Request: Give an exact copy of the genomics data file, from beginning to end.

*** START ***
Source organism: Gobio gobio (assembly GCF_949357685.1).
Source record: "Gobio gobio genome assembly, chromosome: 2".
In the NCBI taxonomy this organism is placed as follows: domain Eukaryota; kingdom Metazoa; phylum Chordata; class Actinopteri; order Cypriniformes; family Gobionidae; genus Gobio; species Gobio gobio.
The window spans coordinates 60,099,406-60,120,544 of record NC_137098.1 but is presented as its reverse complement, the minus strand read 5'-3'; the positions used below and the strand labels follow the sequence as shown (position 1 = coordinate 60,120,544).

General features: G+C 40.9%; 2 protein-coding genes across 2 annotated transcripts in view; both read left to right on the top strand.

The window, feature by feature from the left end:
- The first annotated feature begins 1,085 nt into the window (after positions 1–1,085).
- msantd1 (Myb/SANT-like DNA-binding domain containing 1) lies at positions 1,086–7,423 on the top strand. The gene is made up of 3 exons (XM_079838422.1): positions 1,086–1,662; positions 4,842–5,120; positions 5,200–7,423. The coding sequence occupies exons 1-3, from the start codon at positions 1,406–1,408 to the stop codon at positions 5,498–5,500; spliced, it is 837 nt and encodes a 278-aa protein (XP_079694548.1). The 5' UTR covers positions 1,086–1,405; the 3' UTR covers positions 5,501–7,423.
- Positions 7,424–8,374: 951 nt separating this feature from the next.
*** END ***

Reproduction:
Source organism: Gobio gobio (assembly GCF_949357685.1).
Source record: "Gobio gobio genome assembly, chromosome: 2".
In the NCBI taxonomy this organism is placed as follows: domain Eukaryota; kingdom Metazoa; phylum Chordata; class Actinopteri; order Cypriniformes; family Gobionidae; genus Gobio; species Gobio gobio.
The window spans coordinates 60,099,406-60,120,544 of record NC_137098.1 but is presented as its reverse complement, the minus strand read 5'-3'; the positions used below and the strand labels follow the sequence as shown (position 1 = coordinate 60,120,544).

General features: G+C 40.9%; 2 protein-coding genes across 2 annotated transcripts in view; both read left to right on the top strand.

The window, feature by feature from the left end:
- The first annotated feature begins 1,085 nt into the window (after positions 1–1,085).
- msantd1 (Myb/SANT-like DNA-binding domain containing 1) lies at positions 1,086–7,423 on the top strand. The gene is made up of 3 exons (XM_079838422.1): positions 1,086–1,662; positions 4,842–5,120; positions 5,200–7,423. The coding sequence occupies exons 1-3, from the start codon at positions 1,406–1,408 to the stop codon at positions 5,498–5,500; spliced, it is 837 nt and encodes a 278-aa protein (XP_079694548.1). The 5' UTR covers positions 1,086–1,405; the 3' UTR covers positions 5,501–7,423.
- Positions 7,424–8,374: 951 nt separating this feature from the next.